and contract law by barring home buyers from seeking tort remedies from
subcontractors with whom they have no contract. Id. ¶ 42
(Bradley, J., dissenting).
79Again, the majority relied on
the logic of Casa Clara Condo. See supra n.72.
80See, e.g., Wausau Tile Inc.
v. County Concrete Corp., 226 Wis. 2d 235, 247, 593 N.W.2d 445
81Grams, 2005 WI 112,
82Id. ¶ 5.
83Id. ¶ 6.
85Id. ¶ 8.
86The court granted summary
judgment to Milk Products on the contract claim because there was no
privity between the Gramses and the producer. Id. ¶
89Id. ¶ 31. The
"integrated system" concept was introduced in Wisconsin in Wausau
Tile, 226 Wis. 2d at 249, and recognized by the U.S.
Supreme Court in Saratoga Fishing Co. v. J.M. Martinac &
Co.,520 U.S. 875, 883 (1997).
90Grams, 2005 WI 112,
¶ 31 (citing Neibarger v. Universal Coops Inc., 486 N.W.2d
612, 620 (Mich. 1992)).
91Id. ¶ 32 (citing
Rich Prods., 66 F. Supp. 2d at 972).
92Id. ¶ 33; see
D'Huyvetter v. A.O. Smith Harvestore Prods., 164 Wis. 2d 306, 317,
475 N.W.2d 587 (Ct. App. 1991).
93Selzer v. Brunsell Bros.
Ltd., 2002 WI App 232, 257 Wis. 2d 809, 652 N.W.2d 806.
94Id. ¶ 5.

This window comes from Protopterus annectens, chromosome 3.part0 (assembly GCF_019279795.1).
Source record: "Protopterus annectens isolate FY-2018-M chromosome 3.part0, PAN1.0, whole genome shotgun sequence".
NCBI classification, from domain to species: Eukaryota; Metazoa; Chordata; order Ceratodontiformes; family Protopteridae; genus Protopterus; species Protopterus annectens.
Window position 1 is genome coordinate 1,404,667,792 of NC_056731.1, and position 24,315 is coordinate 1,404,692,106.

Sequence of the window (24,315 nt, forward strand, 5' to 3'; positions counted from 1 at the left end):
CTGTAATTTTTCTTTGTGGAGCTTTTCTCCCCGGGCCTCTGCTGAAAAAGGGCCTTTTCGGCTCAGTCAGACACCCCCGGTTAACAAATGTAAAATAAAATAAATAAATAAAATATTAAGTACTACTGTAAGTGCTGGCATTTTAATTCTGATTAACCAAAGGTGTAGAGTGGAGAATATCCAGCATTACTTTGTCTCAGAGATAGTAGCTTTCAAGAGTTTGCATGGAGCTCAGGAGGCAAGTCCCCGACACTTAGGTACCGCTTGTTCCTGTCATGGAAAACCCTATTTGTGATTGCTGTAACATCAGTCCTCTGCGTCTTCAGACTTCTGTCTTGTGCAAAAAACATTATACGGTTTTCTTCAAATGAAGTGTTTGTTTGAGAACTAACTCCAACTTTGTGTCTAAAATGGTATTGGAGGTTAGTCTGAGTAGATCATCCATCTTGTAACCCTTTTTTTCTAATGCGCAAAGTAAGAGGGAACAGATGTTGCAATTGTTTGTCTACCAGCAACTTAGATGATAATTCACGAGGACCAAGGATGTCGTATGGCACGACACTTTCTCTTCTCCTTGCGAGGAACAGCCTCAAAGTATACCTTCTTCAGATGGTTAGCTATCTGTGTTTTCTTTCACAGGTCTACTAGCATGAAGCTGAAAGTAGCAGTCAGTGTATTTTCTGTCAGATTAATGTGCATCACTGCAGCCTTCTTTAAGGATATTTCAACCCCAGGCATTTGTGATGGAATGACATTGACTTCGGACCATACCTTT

95Id. ¶ 36.
96Grams, 2005 WI 112,
¶ 43 (quoting Rich Prods., 66 F. Supp. 2d at 975).
98Id. ¶ 47.
99Id. ¶ 75
(Abrahamson, C.J., dissenting).
100Id. ¶ 76
(Abrahamson, C.J., dissenting).
101See Saratoga Fishing
Co., 520 U.S. at 881.
102Ice Fern Shipping Co. v.
Golten Serv. Co., No. 04-20741, 2005 U.S. Dist. Lexis 12200, 10,
unpublished slip op. (So. Dist. Fla. Mar. 22, 2005).
104See Irish Venture Inc.
v. Fleetguard Inc.,270 F. Supp. 2d 84, 85-86 (D. Mass. 2003).
105See Cane &
Sullivan, supra note 1, at 62-63. Wisconsin first recognized
the doctrine in 1989, some years after federal courts initially
predicted it would, and many years after its first articulation, in
1969. See Sunnyslope Grading Inc. v. Miller, Bradford & Risberg
Inc., 148 Wis. 2d 910, 921, 437 N.W.2d 213 (1989); see also
Seeley v. White Motor Co., 403 P.2d 145 (Cal. 1965). Both
Sunnyslope and Seeley stressed the doctrine's
complementary relation to U.C.C. policies; the judge-made doctrine thus
drew its original authority from a legislatively imposed scheme rather
than from abstract legal principles.